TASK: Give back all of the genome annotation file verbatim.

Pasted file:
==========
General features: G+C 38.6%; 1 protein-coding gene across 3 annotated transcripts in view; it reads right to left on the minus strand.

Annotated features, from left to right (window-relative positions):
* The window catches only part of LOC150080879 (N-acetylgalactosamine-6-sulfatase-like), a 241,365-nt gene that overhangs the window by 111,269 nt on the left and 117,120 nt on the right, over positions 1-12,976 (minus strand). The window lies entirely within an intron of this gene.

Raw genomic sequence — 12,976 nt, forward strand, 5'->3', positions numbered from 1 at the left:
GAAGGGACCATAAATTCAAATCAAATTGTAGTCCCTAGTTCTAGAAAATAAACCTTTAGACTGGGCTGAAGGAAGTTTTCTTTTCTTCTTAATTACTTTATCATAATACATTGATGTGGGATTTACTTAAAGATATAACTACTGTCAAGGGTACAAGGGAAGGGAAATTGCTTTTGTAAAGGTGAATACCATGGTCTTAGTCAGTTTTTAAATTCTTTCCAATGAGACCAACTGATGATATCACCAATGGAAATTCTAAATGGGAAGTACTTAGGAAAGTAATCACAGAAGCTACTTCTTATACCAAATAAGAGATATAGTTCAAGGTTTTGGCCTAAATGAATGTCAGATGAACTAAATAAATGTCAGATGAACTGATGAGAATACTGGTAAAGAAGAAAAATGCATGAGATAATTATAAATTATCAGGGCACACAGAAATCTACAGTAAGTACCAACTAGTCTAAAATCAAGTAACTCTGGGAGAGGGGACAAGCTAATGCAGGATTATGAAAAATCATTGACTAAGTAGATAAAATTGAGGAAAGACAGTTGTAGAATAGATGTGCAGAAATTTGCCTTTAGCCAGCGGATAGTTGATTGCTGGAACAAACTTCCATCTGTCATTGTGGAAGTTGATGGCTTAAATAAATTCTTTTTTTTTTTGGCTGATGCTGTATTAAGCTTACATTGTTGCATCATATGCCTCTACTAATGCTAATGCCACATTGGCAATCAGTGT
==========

General features: G+C 38.6%; 1 protein-coding gene across 3 annotated transcripts in view; it reads right to left on the minus strand.

Annotated features, from left to right (window-relative positions):
* The window catches only part of LOC150080879 (N-acetylgalactosamine-6-sulfatase-like), a 241,365-nt gene that overhangs the window by 111,269 nt on the left and 117,120 nt on the right, over positions 1-12,976 (minus strand). The window lies entirely within an intron of this gene.

Raw genomic sequence — 12,976 nt, forward strand, 5'->3', positions numbered from 1 at the left:
GAAGGGACCATAAATTCAAATCAAATTGTAGTCCCTAGTTCTAGAAAATAAACCTTTAGACTGGGCTGAAGGAAGTTTTCTTTTCTTCTTAATTACTTTATCATAATACATTGATGTGGGATTTACTTAAAGATATAACTACTGTCAAGGGTACAAGGGAAGGGAAATTGCTTTTGTAAAGGTGAATACCATGGTCTTAGTCAGTTTTTAAATTCTTTCCAATGAGACCAACTGATGATATCACCAATGGAAATTCTAAATGGGAAGTACTTAGGAAAGTAATCACAGAAGCTACTTCTTATACCAAATAAGAGATATAGTTCAAGGTTTTGGCCTAAATGAATGTCAGATGAACTAAATAAATGTCAGATGAACTGATGAGAATACTGGTAAAGAAGAAAAATGCATGAGATAATTATAAATTATCAGGGCACACAGAAATCTACAGTAAGTACCAACTAGTCTAAAATCAAGTAACTCTGGGAGAGGGGACAAGCTAATGCAGGATTATGAAAAATCATTGACTAAGTAGATAAAATTGAGGAAAGACAGTTGTAGAATAGATGTGCAGAAATTTGCCTTTAGCCAGCGGATAGTTGATTGCTGGAACAAACTTCCATCTGTCATTGTGGAAGTTGATGGCTTAAATAAATTCTTTTTTTTTTTGGCTGATGCTGTATTAAGCTTACATTGTTGCATCATATGCCTCTACTAATGCTAATGCCACATTGGCAATCAGTGT